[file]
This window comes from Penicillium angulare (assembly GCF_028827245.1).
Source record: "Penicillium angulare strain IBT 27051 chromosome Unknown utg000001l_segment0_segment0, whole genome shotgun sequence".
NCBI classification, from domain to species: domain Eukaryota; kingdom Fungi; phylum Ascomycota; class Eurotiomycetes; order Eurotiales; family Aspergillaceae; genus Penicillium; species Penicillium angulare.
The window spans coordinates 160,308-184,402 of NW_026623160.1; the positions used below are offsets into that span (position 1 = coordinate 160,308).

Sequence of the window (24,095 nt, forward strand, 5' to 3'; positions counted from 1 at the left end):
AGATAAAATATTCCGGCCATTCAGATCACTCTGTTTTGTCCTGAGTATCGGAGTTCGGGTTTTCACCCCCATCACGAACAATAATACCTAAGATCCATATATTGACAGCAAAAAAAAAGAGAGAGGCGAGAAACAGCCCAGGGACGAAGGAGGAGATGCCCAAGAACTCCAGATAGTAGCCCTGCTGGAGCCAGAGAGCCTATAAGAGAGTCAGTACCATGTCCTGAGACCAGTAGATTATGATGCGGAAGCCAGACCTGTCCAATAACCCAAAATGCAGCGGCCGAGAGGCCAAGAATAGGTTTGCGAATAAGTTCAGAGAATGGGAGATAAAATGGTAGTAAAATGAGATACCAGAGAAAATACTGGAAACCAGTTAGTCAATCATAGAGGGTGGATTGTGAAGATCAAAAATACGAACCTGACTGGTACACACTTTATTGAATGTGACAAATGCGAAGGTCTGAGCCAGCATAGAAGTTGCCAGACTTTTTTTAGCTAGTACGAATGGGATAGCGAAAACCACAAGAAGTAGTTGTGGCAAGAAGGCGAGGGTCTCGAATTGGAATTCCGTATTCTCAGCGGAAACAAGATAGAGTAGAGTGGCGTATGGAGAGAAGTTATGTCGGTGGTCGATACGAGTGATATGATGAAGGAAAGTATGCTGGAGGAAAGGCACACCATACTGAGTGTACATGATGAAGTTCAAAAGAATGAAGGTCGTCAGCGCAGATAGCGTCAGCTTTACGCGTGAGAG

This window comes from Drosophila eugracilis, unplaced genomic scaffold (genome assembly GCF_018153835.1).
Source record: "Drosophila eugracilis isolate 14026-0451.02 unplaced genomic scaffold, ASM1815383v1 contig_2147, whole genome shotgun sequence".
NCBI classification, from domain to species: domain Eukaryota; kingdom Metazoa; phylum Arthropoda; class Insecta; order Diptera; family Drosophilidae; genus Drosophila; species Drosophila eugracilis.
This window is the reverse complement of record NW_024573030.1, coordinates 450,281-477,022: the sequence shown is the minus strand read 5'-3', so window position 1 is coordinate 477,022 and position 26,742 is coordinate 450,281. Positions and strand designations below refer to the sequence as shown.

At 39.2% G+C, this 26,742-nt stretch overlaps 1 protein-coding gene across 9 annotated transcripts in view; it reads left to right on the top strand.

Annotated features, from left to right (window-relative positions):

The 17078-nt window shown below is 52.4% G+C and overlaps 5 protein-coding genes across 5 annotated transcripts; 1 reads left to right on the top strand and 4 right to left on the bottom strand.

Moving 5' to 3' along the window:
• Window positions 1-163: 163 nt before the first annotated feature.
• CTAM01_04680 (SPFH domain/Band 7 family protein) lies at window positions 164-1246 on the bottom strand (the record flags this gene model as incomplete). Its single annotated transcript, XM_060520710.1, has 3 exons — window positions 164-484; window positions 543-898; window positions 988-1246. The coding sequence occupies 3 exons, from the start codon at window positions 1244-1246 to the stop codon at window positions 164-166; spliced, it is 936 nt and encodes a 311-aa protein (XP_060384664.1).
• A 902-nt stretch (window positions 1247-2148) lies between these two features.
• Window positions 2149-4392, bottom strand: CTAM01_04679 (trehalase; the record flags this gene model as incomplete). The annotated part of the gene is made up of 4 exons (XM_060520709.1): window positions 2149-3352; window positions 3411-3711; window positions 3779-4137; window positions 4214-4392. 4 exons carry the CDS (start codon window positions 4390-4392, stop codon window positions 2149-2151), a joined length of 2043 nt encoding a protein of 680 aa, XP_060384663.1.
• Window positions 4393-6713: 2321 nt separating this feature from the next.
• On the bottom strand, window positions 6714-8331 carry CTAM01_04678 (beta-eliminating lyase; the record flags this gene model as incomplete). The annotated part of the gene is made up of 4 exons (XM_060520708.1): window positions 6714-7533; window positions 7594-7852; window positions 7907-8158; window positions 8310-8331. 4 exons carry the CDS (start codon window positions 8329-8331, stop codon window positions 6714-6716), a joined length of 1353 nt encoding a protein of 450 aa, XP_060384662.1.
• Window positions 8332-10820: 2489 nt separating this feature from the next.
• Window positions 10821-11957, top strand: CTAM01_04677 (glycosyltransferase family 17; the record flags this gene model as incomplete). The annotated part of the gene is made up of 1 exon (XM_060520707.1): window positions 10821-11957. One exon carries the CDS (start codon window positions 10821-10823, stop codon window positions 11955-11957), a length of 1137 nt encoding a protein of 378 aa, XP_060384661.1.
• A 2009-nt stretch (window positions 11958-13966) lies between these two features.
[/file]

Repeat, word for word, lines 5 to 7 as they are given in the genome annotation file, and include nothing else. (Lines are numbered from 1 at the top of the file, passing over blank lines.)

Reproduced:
Sequence of the window (24,095 nt, forward strand, 5' to 3'; positions counted from 1 at the left end):
AGATAAAATATTCCGGCCATTCAGATCACTCTGTTTTGTCCTGAGTATCGGAGTTCGGGTTTTCACCCCCATCACGAACAATAATACCTAAGATCCATATATTGACAGCAAAAAAAAAGAGAGAGGCGAGAAACAGCCCAGGGACGAAGGAGGAGATGCCCAAGAACTCCAGATAGTAGCCCTGCTGGAGCCAGAGAGCCTATAAGAGAGTCAGTACCATGTCCTGAGACCAGTAGATTATGATGCGGAAGCCAGACCTGTCCAATAACCCAAAATGCAGCGGCCGAGAGGCCAAGAATAGGTTTGCGAATAAGTTCAGAGAATGGGAGATAAAATGGTAGTAAAATGAGATACCAGAGAAAATACTGGAAACCAGTTAGTCAATCATAGAGGGTGGATTGTGAAGATCAAAAATACGAACCTGACTGGTACACACTTTATTGAATGTGACAAATGCGAAGGTCTGAGCCAGCATAGAAGTTGCCAGACTTTTTTTAGCTAGTACGAATGGGATAGCGAAAACCACAAGAAGTAGTTGTGGCAAGAAGGCGAGGGTCTCGAATTGGAATTCCGTATTCTCAGCGGAAACAAGATAGAGTAGAGTGGCGTATGGAGAGAAGTTATGTCGGTGGTCGATACGAGTGATATGATGAAGGAAAGTATGCTGGAGGAAAGGCACACCATACTGAGTGTACATGATGAAGTTCAAAAGAATGAAGGTCGTCAGCGCAGATAGCGTCAGCTTTACGCGTGAGAG

This window comes from Drosophila eugracilis, unplaced genomic scaffold (genome assembly GCF_018153835.1).